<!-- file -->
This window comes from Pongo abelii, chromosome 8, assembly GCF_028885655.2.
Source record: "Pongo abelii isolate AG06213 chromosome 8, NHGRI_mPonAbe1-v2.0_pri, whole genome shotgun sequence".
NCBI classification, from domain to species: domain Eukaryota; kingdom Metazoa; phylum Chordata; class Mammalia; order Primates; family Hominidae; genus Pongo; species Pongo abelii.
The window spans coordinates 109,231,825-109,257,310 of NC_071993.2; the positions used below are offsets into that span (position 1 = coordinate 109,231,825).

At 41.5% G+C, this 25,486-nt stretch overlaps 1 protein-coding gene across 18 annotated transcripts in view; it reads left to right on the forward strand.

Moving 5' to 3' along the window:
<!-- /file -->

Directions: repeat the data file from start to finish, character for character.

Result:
This window comes from Pongo abelii, chromosome 8, assembly GCF_028885655.2.
Source record: "Pongo abelii isolate AG06213 chromosome 8, NHGRI_mPonAbe1-v2.0_pri, whole genome shotgun sequence".
NCBI classification, from domain to species: domain Eukaryota; kingdom Metazoa; phylum Chordata; class Mammalia; order Primates; family Hominidae; genus Pongo; species Pongo abelii.
The window spans coordinates 109,231,825-109,257,310 of NC_071993.2; the positions used below are offsets into that span (position 1 = coordinate 109,231,825).

At 41.5% G+C, this 25,486-nt stretch overlaps 1 protein-coding gene across 18 annotated transcripts in view; it reads left to right on the forward strand.

Moving 5' to 3' along the window: